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Diffence between a Railway and Rail Road?

5237 Views 35 Replies 24 Participants Last post by  cmjdisanto
I'm trying to name my garden railway/rail road, and trying find out if there is a subtle difference (or not so subtle) between "railway" and "rail road"?  Are they equally interchangeable or is there a difference?
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I would say use what suits you, unless of course you're modeling a specific company then you'll have to do your research, even then you'll find that the corporate name and operating names (i.e. d.b.a.) were different.

You'll find the usage mixed on both sides of the pond...

Rail Road
Rail Way
etc. etc. etc.
Posted By ralphbrades on 02/08/2008 9:41 PM
Er Steve C....

No you don't.

Here in the UK and Commonwealth if I say "Railway" it means somewhere that is NOT in the US. if I say "Railroad" I mean somewhere that IS in the US and nowhere else.

Only is the US are the two words used interchangeably.




I must respectfully disagree. While that may be very well true now a days and sometime into the past, I've run across way to many pieces of documentation published in England (and maybe Wales & Scotland) in the early 1700s and later where the terms as stated above were used, and the lines that were being refered to weren't in the U.S. as a matter of fact I don't think there were any steam locomotives present on this side of the pond as yet (of domestic orign or import).
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Posted By ralphbrades on 02/09/2008 1:36 AM

The word 'rail' was already in use for things made from lengths of wood and this is probably the origin of the term railway (first recorded use 1681) or rail-road (first used as a description in 1702).


Is this what you mean? I spend quite a lot of my time at Butterley....




To be honest, the last time this question was brought up I became very curious and spent around a month or so rummaging around all sorts of web sites in England, Wales, and Scotland etc. The main thing that I discovered is just how much more we're alike than different. Not surprising I suppose given our beginnings and all. /DesktopModules/NTForums/themes/mls/emoticons/hehe.gif

At first most of the documents I looked at were of a modern vintage, however, within many of them there were references made to much earlier documents from which the authors laid claim to as being their source of original evidence. Well, what with myself being of natural inquisitive and distrustful nature to begin with, What else could be expected, but that I would go in search of these older documents, which led to many interesting places (e.g. the British Museum, please forgive the terminology if it's incorrect). It really was amazing to find Acts of Parliament on railway, railroad matters that far back.available on-line. If I remember correctly wasn't the Surry Iron Railway the first time that parliamentary authority came into play since the line was in an urban environment as was class as a common carrier, not a purpose-built one like the ones for the collieries and chalk quarries, which mostly traversed private land.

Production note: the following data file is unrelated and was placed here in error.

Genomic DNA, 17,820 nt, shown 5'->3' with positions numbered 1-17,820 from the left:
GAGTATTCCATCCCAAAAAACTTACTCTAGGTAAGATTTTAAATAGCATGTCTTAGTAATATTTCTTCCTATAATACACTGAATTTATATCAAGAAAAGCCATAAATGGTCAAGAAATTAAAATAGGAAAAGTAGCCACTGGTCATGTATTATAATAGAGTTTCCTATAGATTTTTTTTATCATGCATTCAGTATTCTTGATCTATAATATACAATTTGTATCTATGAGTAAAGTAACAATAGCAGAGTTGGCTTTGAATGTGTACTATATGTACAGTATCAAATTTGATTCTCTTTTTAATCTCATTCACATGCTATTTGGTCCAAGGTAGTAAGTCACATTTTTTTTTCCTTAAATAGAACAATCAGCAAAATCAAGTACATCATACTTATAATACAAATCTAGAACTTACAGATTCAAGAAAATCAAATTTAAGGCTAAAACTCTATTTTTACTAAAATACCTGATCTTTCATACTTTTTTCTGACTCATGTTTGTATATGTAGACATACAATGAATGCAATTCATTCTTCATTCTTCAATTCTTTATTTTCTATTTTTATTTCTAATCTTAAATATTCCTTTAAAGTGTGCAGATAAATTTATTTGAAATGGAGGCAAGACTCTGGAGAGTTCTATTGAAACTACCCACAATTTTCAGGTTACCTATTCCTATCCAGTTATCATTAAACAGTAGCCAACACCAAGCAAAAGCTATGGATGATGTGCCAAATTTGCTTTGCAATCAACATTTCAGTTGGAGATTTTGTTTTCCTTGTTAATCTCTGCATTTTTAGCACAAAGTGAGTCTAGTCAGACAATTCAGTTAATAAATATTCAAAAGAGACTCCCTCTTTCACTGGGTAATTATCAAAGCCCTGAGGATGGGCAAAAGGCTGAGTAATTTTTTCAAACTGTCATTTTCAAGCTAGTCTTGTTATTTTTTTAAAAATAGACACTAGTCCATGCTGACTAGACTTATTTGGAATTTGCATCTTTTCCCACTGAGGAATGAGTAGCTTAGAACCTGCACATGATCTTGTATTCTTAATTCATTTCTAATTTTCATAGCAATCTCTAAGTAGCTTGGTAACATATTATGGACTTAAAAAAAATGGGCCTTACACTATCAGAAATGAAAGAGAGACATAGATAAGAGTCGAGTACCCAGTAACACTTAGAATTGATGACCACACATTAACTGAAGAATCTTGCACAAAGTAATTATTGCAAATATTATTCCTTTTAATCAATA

I'm going from memory here and dealing with names that are unfamiliar, but as I remember it one of the gentlemen that I remember using the hyphenated form of rail-road was by the name Tredgold, but I believe he was referring to what I believe is rightly called 'edgeway' where the wheels are flanged as opposed to an 'L' shaped plate used on tramways. The other thing that I sort of think I remember reading was that the terms of railway and railroad originated around someplace named Shropshire. Anything further and I'll have to go back and dig up the references that I had stumbled across.originally.
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